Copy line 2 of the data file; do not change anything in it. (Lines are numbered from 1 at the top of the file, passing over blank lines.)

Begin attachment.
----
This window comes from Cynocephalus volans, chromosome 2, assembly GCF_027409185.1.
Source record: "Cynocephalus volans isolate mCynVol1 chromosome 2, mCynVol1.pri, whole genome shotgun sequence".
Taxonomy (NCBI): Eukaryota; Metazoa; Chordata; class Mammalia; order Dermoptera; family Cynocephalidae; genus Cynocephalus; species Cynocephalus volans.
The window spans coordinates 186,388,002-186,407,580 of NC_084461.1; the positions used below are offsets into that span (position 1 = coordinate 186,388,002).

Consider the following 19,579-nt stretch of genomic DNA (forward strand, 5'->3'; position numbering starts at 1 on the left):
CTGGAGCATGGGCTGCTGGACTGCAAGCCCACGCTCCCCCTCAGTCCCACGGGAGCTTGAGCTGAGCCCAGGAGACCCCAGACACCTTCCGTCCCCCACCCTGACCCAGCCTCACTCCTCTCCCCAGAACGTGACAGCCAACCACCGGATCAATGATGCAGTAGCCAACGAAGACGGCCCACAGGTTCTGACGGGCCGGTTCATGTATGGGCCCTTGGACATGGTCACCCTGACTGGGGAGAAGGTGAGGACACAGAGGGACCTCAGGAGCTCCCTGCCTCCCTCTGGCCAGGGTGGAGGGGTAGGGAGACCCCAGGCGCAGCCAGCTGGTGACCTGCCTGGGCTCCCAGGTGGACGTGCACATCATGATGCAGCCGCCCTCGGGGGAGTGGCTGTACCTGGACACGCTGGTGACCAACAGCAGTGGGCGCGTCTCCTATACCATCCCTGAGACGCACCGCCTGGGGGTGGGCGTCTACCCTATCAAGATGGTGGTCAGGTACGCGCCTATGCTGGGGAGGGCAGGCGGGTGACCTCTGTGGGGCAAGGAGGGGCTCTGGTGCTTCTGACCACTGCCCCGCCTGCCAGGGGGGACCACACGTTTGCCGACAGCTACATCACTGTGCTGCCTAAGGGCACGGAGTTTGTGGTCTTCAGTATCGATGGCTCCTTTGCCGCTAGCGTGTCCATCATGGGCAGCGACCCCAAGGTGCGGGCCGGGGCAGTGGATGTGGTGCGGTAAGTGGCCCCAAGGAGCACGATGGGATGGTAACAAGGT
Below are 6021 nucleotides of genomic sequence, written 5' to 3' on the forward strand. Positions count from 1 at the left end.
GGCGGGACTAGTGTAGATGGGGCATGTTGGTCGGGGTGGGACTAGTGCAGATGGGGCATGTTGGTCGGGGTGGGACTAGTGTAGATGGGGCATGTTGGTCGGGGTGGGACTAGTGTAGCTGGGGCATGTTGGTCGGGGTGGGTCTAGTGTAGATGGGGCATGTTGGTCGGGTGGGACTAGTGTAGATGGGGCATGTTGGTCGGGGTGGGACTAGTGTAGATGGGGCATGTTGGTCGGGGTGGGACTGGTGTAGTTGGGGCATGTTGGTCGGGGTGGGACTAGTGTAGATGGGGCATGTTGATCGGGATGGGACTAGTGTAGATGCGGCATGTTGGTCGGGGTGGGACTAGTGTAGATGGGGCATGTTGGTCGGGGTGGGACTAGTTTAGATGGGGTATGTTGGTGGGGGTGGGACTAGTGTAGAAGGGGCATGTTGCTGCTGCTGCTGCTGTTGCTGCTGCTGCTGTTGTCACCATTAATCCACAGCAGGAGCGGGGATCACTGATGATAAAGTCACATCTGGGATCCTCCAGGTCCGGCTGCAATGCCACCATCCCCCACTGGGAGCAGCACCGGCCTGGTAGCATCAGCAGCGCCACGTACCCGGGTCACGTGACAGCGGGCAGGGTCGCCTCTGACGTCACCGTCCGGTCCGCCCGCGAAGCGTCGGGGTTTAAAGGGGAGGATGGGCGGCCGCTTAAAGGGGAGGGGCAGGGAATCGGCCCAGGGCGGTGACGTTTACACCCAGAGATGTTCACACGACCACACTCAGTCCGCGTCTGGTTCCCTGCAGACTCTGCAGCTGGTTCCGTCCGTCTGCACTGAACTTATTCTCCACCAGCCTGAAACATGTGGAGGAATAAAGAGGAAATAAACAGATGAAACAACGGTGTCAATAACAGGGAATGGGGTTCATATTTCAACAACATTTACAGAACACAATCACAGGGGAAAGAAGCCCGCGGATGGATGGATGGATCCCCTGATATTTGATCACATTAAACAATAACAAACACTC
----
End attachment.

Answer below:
Source record: "Cynocephalus volans isolate mCynVol1 chromosome 2, mCynVol1.pri, whole genome shotgun sequence".